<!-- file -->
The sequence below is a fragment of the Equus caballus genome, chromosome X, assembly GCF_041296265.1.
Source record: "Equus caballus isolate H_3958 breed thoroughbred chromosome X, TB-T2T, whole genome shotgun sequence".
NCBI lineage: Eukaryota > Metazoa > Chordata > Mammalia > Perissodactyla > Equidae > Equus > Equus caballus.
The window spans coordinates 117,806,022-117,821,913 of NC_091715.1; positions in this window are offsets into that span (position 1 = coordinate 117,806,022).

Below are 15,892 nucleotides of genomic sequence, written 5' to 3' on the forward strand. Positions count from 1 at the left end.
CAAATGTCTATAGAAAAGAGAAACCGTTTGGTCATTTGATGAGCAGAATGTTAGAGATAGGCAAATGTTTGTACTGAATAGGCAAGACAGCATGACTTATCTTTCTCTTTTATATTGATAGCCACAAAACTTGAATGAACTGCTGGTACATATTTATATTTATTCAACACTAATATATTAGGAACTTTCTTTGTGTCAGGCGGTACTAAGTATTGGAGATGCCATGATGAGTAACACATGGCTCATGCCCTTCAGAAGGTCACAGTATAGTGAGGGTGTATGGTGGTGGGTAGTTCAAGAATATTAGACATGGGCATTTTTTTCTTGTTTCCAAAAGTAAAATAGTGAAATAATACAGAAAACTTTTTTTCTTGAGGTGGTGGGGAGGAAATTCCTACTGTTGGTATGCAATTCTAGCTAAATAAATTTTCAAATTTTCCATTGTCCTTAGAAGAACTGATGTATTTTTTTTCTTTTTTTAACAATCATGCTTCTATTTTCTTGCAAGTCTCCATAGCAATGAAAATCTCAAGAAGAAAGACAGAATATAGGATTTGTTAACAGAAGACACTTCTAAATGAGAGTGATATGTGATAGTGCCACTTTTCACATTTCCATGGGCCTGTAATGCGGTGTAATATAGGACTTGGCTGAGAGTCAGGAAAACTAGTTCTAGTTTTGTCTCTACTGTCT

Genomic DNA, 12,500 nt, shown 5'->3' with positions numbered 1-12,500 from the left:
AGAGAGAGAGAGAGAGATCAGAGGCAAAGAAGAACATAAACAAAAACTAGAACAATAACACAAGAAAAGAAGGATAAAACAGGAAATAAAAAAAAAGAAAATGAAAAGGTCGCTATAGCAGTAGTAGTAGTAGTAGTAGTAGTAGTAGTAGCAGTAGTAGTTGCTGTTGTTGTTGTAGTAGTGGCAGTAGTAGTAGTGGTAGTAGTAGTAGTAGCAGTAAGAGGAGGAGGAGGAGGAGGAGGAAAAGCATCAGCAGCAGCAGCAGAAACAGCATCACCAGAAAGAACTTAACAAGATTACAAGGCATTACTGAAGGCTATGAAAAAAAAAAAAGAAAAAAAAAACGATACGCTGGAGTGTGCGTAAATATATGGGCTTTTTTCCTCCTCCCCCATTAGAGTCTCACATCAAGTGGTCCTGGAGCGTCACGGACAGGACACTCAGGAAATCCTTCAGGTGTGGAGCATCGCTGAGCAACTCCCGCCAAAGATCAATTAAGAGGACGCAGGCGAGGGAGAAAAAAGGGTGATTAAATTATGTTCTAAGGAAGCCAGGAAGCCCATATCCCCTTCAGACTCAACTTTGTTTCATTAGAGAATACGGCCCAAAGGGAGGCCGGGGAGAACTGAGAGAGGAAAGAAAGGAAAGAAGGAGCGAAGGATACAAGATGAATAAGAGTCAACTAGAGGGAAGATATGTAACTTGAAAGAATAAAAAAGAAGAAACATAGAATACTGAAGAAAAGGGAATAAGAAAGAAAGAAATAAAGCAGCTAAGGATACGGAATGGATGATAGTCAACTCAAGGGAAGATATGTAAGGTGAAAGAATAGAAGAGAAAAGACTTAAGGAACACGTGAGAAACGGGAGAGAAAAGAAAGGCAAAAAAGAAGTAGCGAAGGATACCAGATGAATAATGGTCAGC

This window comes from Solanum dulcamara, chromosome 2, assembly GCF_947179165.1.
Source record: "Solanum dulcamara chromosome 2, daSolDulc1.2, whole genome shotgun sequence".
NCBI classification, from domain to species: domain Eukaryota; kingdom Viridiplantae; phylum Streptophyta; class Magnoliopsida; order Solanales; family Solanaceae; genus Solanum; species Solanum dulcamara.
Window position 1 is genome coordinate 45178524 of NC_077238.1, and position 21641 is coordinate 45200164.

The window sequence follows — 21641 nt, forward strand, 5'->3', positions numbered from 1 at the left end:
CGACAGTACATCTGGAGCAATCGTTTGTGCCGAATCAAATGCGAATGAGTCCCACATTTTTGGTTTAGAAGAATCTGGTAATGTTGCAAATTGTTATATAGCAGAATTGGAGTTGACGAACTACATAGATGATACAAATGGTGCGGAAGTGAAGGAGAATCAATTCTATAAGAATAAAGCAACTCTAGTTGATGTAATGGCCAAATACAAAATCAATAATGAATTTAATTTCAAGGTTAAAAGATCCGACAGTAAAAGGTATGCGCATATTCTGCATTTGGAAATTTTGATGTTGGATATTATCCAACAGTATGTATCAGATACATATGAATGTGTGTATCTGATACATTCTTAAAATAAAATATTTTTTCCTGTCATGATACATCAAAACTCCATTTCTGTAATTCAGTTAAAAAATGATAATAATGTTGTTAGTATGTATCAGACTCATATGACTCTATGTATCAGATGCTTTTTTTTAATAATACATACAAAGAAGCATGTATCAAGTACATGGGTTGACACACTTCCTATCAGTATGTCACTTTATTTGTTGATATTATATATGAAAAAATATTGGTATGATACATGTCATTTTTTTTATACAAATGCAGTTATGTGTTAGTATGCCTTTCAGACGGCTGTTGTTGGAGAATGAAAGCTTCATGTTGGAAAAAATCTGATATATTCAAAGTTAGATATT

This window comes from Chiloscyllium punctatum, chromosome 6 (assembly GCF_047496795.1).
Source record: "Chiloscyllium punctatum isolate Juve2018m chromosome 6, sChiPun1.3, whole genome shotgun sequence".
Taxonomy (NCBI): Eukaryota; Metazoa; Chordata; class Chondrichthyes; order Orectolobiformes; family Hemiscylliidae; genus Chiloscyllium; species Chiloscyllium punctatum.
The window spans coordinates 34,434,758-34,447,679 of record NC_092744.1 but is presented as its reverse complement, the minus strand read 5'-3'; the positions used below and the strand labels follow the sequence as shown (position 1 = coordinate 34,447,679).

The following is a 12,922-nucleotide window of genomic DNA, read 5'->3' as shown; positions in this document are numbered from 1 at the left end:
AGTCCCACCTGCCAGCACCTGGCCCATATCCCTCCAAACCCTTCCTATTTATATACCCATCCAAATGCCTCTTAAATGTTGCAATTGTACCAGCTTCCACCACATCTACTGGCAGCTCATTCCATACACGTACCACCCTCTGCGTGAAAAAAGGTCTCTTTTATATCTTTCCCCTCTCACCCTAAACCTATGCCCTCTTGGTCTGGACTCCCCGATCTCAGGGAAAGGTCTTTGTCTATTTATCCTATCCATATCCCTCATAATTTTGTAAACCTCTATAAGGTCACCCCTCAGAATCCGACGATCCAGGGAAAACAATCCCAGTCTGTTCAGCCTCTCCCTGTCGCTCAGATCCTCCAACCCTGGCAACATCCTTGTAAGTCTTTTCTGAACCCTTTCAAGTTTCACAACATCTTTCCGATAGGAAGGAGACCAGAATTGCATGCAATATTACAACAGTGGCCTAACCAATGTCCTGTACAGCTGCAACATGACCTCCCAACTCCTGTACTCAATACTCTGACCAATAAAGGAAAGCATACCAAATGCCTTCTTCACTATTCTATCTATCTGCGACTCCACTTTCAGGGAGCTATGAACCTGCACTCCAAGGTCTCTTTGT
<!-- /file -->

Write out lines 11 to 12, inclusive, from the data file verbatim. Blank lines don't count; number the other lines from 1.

NCBI classification, from domain to species: domain Eukaryota; kingdom Viridiplantae; phylum Streptophyta; class Magnoliopsida; order Solanales; family Solanaceae; genus Solanum; species Solanum dulcamara.
Window position 1 is genome coordinate 45178524 of NC_077238.1, and position 21641 is coordinate 45200164.